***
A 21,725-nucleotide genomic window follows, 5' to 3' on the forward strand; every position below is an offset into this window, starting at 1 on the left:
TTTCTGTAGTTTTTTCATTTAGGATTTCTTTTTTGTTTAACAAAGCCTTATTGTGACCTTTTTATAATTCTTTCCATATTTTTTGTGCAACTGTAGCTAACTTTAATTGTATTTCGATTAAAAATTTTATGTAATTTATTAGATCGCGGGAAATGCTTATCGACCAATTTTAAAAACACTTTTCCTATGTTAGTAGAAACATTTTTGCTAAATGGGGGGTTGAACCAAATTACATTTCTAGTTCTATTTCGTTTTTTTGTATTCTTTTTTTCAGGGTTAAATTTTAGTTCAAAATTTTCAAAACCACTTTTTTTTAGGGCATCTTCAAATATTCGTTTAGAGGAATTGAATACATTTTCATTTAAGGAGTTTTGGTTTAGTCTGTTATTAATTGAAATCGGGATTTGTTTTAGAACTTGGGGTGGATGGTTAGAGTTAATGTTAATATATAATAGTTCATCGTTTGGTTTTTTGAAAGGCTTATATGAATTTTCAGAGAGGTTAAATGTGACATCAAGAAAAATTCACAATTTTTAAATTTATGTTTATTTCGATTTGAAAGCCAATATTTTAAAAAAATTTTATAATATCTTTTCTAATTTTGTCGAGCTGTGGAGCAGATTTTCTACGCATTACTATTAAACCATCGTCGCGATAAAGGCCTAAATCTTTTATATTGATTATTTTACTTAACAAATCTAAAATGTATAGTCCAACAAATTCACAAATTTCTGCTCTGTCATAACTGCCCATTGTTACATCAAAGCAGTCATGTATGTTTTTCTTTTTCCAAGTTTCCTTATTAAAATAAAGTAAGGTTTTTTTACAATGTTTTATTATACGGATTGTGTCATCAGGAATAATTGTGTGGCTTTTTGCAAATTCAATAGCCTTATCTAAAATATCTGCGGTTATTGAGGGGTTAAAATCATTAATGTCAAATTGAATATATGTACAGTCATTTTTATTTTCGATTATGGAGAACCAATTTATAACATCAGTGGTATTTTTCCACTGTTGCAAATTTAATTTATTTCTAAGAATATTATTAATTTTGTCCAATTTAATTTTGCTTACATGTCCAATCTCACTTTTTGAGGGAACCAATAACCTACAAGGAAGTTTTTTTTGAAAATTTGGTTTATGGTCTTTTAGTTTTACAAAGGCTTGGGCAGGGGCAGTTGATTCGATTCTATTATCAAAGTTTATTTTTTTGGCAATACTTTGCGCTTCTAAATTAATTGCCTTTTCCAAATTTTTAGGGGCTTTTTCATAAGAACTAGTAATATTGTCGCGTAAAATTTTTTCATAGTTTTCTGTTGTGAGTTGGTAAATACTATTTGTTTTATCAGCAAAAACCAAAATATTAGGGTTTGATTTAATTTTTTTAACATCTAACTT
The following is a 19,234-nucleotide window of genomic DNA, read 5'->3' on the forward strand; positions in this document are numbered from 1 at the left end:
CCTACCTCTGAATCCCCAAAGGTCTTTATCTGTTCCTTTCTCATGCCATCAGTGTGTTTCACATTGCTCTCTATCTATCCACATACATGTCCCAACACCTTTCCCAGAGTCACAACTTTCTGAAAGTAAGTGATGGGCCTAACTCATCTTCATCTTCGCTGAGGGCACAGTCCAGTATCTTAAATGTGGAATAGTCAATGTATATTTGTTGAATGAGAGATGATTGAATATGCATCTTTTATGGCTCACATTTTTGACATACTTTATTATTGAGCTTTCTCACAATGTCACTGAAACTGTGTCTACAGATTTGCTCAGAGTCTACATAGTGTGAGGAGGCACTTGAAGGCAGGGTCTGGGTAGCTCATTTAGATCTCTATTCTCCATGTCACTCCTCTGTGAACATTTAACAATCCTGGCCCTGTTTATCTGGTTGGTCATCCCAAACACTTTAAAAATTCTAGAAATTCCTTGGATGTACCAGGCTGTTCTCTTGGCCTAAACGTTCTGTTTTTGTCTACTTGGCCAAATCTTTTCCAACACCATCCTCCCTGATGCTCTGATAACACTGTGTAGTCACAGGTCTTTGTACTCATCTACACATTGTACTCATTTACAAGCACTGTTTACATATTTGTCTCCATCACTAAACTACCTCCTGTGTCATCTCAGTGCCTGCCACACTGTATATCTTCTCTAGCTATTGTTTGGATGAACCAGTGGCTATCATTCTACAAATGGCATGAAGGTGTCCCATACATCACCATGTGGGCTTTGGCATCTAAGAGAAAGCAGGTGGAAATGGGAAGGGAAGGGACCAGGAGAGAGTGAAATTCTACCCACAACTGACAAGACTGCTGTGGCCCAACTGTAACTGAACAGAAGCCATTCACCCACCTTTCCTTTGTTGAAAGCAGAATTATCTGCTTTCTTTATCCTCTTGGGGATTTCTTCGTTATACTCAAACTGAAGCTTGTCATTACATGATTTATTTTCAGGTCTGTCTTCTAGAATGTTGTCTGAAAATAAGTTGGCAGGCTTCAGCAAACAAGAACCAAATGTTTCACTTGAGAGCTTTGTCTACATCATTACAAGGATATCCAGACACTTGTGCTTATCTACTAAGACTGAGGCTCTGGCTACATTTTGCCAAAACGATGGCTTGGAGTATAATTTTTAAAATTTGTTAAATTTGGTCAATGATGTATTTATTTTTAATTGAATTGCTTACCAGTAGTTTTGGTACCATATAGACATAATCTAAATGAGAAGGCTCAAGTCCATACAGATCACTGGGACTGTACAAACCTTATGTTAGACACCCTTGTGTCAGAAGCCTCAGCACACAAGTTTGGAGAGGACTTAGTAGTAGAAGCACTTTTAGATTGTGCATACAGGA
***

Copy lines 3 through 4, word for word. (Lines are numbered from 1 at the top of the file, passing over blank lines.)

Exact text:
The following is a 19,234-nucleotide window of genomic DNA, read 5'->3' on the forward strand; positions in this document are numbered from 1 at the left end:
CCTACCTCTGAATCCCCAAAGGTCTTTATCTGTTCCTTTCTCATGCCATCAGTGTGTTTCACATTGCTCTCTATCTATCCACATACATGTCCCAACACCTTTCCCAGAGTCACAACTTTCTGAAAGTAAGTGATGGGCCTAACTCATCTTCATCTTCGCTGAGGGCACAGTCCAGTATCTTAAATGTGGAATAGTCAATGTATATTTGTTGAATGAGAGATGATTGAATATGCATCTTTTATGGCTCACATTTTTGACATACTTTATTATTGAGCTTTCTCACAATGTCACTGAAACTGTGTCTACAGATTTGCTCAGAGTCTACATAGTGTGAGGAGGCACTTGAAGGCAGGGTCTGGGTAGCTCATTTAGATCTCTATTCTCCATGTCACTCCTCTGTGAACATTTAACAATCCTGGCCCTGTTTATCTGGTTGGTCATCCCAAACACTTTAAAAATTCTAGAAATTCCTTGGATGTACCAGGCTGTTCTCTTGGCCTAAACGTTCTGTTTTTGTCTACTTGGCCAAATCTTTTCCAACACCATCCTCCCTGATGCTCTGATAACACTGTGTAGTCACAGGTCTTTGTACTCATCTACACATTGTACTCATTTACAAGCACTGTTTACATATTTGTCTCCATCACTAAACTACCTCCTGTGTCATCTCAGTGCCTGCCACACTGTATATCTTCTCTAGCTATTGTTTGGATGAACCAGTGGCTATCATTCTACAAATGGCATGAAGGTGTCCCATACATCACCATGTGGGCTTTGGCATCTAAGAGAAAGCAGGTGGAAATGGGAAGGGAAGGGACCAGGAGAGAGTGAAATTCTACCCACAACTGACAAGACTGCTGTGGCCCAACTGTAACTGAACAGAAGCCATTCACCCACCTTTCCTTTGTTGAAAGCAGAATTATCTGCTTTCTTTATCCTCTTGGGGATTTCTTCGTTATACTCAAACTGAAGCTTGTCATTACATGATTTATTTTCAGGTCTGTCTTCTAGAATGTTGTCTGAAAATAAGTTGGCAGGCTTCAGCAAACAAGAACCAAATGTTTCACTTGAGAGCTTTGTCTACATCATTACAAGGATATCCAGACACTTGTGCTTATCTACTAAGACTGAGGCTCTGGCTACATTTTGCCAAAACGATGGCTTGGAGTATAATTTTTAAAATTTGTTAAATTTGGTCAATGATGTATTTATTTTTAATTGAATTGCTTACCAGTAGTTTTGGTACCATATAGACATAATCTAAATGAGAAGGCTCAAGTCCATACAGATCACTGGGACTGTACAAACCTTATGTTAGACACCCTTGTGTCAGAAGCCTCAGCACACAAGTTTGGAGAGGACTTAGTAGTAGAAGCACTTTTAGATTGTGCATACAGGA